Fifteen Eighty Four

Academic perspectives from Cambridge University Press


The Promise of New Sexual and Gender Identities for Young People – Jen Gilbert and Sharon Lamb

Jen Gilbert, Sharon Lamb

Image Courtesy of Michael Ruiz | Flickr

How does the sexual development of children and youth change in response to shifting cultural norms? Or, how do children and youth’s experiments in identity shift our taken for granted ideas about gender and sexuality? Young people around the world are pushing back against established sexual and gender norms, articulating new identities and relations, and asking adults to recognize and support their gender and sexual development.

If our Handbook, The Cambridge Handbook of Sexual Development, holds a message for Pride Month, it is not simply that lesbian, gay, bisexual, and transgender sexualities are a normal and natural part of human variation and therefore deserve recognition and respect. It is that the emergence of vibrant and diverse gender and sexual identities among young people holds the potential to improve and support the sexual development of all young people not only those who identify as LGBTQ. As young people assert and claim recognition for their sexual identities, they crack open the claustrophobia of heteronormativity—all those institutional and intimate ways the expectation of a compulsory heterosexuality regulates and governs young people’s sexual development.

…the rainbow, once a symbol of inclusiveness, now must expand and morph to allow new colours not yet invented.

The Cambridge Handbook of Sexual Development: Childhood and Adolescence explores “normative” development and practices, inclusive of LGBTQ identities and sexualities, and in so doing also takes on the normative problem effects of heteronormativity on young people’s sexual development, including harassment and violence.

The chapter authors, two of which have been made free to access throughout June for Pride Month:  ‘Developmental Trajectories and Milestones of Sexual-Minority Youth‘ and ‘Conceptualizing Sexuality in Research about Trans Youth‘, also register how the growing acceptance of LGBTQ identities has changed the ways young people come out as gay, lesbian, bisexual or transgender. From the norm-critical sex education offered in Sweden, described in a chapter by Bredström Bolander, and Bengtsson, to the path-breaking chapter on sexuality in transgender youth by Julia Sinclair-Palm, the Handbook tracks this contemporary movement. Robinson and Davies’ chapter, “A Sociological Exploration of Childhood Sexuality,” sets parents and children’s ideas about gender, identity, sex, and even love side by side. And Lisa Diamond, one of the first to write about fluidity of identity, describes the potential of this movement in “The Dynamic Expression of Sexual-Minority and Gender-Minority Experience during Childhood and Adolescence.”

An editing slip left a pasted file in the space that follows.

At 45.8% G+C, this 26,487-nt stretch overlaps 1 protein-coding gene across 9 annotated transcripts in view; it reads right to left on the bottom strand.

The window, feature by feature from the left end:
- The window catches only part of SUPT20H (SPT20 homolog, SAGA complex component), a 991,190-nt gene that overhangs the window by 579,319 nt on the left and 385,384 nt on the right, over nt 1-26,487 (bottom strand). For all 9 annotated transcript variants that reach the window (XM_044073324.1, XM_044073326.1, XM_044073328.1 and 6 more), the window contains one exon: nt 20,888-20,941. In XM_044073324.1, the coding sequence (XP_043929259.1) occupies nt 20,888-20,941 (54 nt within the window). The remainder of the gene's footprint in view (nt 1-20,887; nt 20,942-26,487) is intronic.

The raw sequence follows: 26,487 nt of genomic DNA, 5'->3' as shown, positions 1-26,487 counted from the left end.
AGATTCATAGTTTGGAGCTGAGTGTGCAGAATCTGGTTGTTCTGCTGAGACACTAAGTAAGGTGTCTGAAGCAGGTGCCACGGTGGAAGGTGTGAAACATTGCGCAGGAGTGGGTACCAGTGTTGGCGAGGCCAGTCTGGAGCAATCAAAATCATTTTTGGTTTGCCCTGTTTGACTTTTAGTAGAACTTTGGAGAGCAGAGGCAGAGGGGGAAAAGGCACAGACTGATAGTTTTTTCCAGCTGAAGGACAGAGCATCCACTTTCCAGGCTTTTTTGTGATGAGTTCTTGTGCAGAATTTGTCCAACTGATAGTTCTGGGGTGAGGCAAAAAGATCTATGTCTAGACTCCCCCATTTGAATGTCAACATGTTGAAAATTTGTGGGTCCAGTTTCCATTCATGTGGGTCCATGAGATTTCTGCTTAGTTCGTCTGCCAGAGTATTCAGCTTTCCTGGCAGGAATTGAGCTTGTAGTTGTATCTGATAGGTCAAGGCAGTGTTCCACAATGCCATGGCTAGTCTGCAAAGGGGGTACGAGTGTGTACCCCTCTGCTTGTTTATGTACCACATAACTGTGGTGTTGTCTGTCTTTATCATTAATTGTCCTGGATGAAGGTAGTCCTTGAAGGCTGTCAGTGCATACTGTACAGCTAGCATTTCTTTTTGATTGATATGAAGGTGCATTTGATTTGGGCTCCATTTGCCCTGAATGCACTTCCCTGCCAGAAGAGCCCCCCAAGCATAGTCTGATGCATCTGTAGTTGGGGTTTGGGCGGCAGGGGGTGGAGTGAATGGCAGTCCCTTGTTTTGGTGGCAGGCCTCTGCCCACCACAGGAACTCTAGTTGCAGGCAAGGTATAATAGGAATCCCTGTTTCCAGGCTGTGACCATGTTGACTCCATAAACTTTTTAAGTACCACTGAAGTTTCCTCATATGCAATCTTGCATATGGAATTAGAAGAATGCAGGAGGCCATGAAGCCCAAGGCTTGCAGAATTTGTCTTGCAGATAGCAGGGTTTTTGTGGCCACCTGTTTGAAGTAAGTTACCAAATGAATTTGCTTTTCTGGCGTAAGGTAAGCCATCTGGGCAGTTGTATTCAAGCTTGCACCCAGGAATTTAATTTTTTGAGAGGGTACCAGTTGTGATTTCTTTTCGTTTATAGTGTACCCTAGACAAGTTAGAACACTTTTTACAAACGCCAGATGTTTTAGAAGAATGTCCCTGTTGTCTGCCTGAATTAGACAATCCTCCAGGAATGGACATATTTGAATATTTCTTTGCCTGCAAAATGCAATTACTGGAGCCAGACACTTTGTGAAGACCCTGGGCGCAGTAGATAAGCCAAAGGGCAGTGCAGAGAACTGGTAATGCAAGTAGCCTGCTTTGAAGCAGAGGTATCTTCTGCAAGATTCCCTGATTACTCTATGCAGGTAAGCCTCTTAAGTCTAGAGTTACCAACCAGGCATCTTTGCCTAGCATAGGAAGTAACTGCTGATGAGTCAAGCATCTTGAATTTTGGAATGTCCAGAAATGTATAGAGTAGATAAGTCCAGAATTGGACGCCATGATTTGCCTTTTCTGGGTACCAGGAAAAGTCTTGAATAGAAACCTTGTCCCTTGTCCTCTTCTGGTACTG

Young people are coming out younger and families are recognizing gender and sexual diversity at earlier ages. Research shows, while obstacles exist, young people have greater access to family and social support than ever before. Research also documents how access to online communities has led to a proliferation of emerging identities making the acronym LGBTQ woefully inadequate to capture the myriad of ways young people articulate their developing sense of self.

While adults working with youth, including teachers and parents, may struggle to keep up with new terminology and dismiss these identities as “trendy” or “pc,” we see the explosion as hopeful, even revolutionary. Heteronormativity deserves to be blown up. The emergence of new gender and sexual identities is not purely about “choice,” since those choices are always dictated by neo-liberal conceptions of self as Laina Bay-Cheng argues in her chapter. Instead, young people are refusing the categories on offer—the rainbow, once a symbol of inclusiveness, now must expand and morph to allow new colours not yet invented. These radical experiments in sexuality and gender that LGBTQ young people are conducting have the potential to create spaces for all youth and adults to rethink and resist the sexual and gendered norms that constrain our lives.  On pride day and every day, we support them.

The Cambridge Handbook of Sexual Development_Cover

To celebrate LGBT Pride Month, Cambridge University Press will be providing FREE access to book chapters and journal articles throughout June 2019. This collection contains a range of online chapters and articles across politics, psychology, sociology, literature and law written by leading academics, researchers and authors in the field. Our aim is to share and make accessible the knowledge and research of our authors around this incredibly important topic. Click here to browse our free chapters and articles.


About The Authors

Jen Gilbert

Jen Gilbert is an Associate Professor of Education at York University, Toronto, and a co-investigator on the Beyond Bullying Project, a digital media storytelling project that coll...

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Sharon Lamb

Sharon Lamb is a Professor of Counseling Psychology in the Department of Counseling and School of Psychology at the University of Massachusetts, Boston. Her current research focuse...

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